Background: Poor linear growth is still one of the main concerns in children with congenital adrenal hyperplasia (CAH). An impairment of linear growth, adversely affecting final height, has been related both to overtreatment with glucocorticoid replacement therapy and to poor control of adrenal androgen levels.
Objective and hypotheses: To define factors that influence linear growth and final height in patients with classical CAH.
Method: The medical records of 25 patients (12 females, 13 males) followed from early infancy until adulthood in our clinic were analysed and the clinical observations were divided into four groups according to age and puberty (02 years, 2 years up to puberty onset, pubertal years, post-pubertal years). Differences in the mean dose of hydrocortisone and average levels of Δ4-androstenedione and 17-hydroxyprogesterone between the four groups were evaluated using one-way ANOVA. Multivariate analysis was used to study factors independently affecting final height.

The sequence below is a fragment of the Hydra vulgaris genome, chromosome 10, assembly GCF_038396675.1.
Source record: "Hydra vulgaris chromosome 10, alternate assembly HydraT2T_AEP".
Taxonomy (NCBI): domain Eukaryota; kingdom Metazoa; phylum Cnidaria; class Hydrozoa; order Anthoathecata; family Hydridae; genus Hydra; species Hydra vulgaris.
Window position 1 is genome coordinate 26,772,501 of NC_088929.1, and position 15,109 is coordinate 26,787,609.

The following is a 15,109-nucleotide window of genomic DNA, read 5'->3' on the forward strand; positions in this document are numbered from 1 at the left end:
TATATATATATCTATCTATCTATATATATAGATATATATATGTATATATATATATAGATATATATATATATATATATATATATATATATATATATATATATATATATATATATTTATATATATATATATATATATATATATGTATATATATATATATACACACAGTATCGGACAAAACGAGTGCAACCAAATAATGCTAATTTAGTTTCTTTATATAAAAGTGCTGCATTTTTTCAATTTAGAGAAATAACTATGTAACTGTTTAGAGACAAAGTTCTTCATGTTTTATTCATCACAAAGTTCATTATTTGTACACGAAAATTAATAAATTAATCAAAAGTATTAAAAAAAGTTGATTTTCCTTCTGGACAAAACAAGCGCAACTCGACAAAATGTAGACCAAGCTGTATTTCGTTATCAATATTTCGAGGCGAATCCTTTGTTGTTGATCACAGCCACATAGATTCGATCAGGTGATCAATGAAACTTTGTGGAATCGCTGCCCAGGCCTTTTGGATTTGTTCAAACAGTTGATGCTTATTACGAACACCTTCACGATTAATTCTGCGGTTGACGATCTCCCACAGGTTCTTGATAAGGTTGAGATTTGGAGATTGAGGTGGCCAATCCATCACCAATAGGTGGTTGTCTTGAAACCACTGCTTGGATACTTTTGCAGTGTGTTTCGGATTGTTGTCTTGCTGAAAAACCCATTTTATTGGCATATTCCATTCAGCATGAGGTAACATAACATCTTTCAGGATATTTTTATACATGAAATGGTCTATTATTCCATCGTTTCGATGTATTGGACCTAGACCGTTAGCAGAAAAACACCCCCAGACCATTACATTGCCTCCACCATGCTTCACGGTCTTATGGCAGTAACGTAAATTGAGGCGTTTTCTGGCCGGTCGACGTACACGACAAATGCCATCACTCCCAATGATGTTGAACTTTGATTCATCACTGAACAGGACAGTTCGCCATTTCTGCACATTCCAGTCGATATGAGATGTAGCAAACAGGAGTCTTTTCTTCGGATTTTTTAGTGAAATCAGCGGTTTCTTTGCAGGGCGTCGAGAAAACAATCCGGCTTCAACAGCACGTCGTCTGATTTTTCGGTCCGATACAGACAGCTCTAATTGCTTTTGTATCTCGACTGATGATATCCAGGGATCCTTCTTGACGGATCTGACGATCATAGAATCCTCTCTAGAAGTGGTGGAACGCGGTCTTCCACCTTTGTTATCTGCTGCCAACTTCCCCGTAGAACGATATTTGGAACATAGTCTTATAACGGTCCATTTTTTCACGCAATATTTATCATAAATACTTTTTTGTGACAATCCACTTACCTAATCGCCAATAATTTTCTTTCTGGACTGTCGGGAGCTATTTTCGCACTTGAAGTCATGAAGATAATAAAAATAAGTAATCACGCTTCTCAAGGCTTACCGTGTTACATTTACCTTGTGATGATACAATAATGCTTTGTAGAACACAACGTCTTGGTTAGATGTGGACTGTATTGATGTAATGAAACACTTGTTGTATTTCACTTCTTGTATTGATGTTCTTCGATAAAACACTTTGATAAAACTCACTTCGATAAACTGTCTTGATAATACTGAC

Results: Mean final height was 167.8±7.1 cm in males (−1.3±1.1 SDS) and 158±6.5 cm in females (−0.8±1 SDS). Final height corrected for parental height was −1.01±1.3 in males and −0.37±0.5 in females. Mean total pubertal growth spurt was 23.1±4.6 cm in males and 19.8±6.5 cm in females. Significantly higher doses of hydrocortisone were required during the first 2 years of life and during puberty (P<0.05). Final height was adversely affected by the average dose of hydrocortisone (P<0.001) and by the level of Δ4-androstenedione (P<0.045) during follow up.
Conclusion: The main goals of therapy in children with CAH are the control of glucocorticoid deficiency and the suppression of adrenal androgen hyper-secretion. Particularly during puberty, the daily dose of hydrocortisone should be maintained as low as possible to obtain a normal pubertal growth spurt and optimize final height. Final height of CAH patients followed from early infancy, particularly females, seems to be now less impaired than previously reported.
01 - 03 Oct 2015
European Society for Paediatric Endocrinology